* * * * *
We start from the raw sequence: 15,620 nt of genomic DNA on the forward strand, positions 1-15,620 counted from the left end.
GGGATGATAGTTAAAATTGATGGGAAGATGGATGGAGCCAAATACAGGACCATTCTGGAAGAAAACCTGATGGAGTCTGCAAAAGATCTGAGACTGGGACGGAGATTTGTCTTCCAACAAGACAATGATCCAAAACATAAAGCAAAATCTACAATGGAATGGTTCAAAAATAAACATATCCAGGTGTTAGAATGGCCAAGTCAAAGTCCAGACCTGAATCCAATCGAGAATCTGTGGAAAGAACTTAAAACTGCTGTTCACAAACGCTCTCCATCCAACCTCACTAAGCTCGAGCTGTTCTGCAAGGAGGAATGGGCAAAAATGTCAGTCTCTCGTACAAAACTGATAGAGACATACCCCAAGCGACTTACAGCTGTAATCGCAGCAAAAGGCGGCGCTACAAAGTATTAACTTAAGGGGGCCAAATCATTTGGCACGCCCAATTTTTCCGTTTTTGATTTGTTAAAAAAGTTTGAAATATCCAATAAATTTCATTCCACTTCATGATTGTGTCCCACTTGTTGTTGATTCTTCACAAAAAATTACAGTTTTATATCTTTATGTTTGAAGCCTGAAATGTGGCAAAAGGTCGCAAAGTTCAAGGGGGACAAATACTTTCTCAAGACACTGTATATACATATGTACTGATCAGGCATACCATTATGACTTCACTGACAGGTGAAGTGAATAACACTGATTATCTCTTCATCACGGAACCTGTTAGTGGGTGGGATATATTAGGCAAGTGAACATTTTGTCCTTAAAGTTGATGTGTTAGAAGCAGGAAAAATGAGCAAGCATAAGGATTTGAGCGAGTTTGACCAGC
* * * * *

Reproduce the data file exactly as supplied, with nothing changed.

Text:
We start from the raw sequence: 15,620 nt of genomic DNA on the forward strand, positions 1-15,620 counted from the left end.
GGGATGATAGTTAAAATTGATGGGAAGATGGATGGAGCCAAATACAGGACCATTCTGGAAGAAAACCTGATGGAGTCTGCAAAAGATCTGAGACTGGGACGGAGATTTGTCTTCCAACAAGACAATGATCCAAAACATAAAGCAAAATCTACAATGGAATGGTTCAAAAATAAACATATCCAGGTGTTAGAATGGCCAAGTCAAAGTCCAGACCTGAATCCAATCGAGAATCTGTGGAAAGAACTTAAAACTGCTGTTCACAAACGCTCTCCATCCAACCTCACTAAGCTCGAGCTGTTCTGCAAGGAGGAATGGGCAAAAATGTCAGTCTCTCGTACAAAACTGATAGAGACATACCCCAAGCGACTTACAGCTGTAATCGCAGCAAAAGGCGGCGCTACAAAGTATTAACTTAAGGGGGCCAAATCATTTGGCACGCCCAATTTTTCCGTTTTTGATTTGTTAAAAAAGTTTGAAATATCCAATAAATTTCATTCCACTTCATGATTGTGTCCCACTTGTTGTTGATTCTTCACAAAAAATTACAGTTTTATATCTTTATGTTTGAAGCCTGAAATGTGGCAAAAGGTCGCAAAGTTCAAGGGGGACAAATACTTTCTCAAGACACTGTATATACATATGTACTGATCAGGCATACCATTATGACTTCACTGACAGGTGAAGTGAATAACACTGATTATCTCTTCATCACGGAACCTGTTAGTGGGTGGGATATATTAGGCAAGTGAACATTTTGTCCTTAAAGTTGATGTGTTAGAAGCAGGAAAAATGAGCAAGCATAAGGATTTGAGCGAGTTTGACCAGC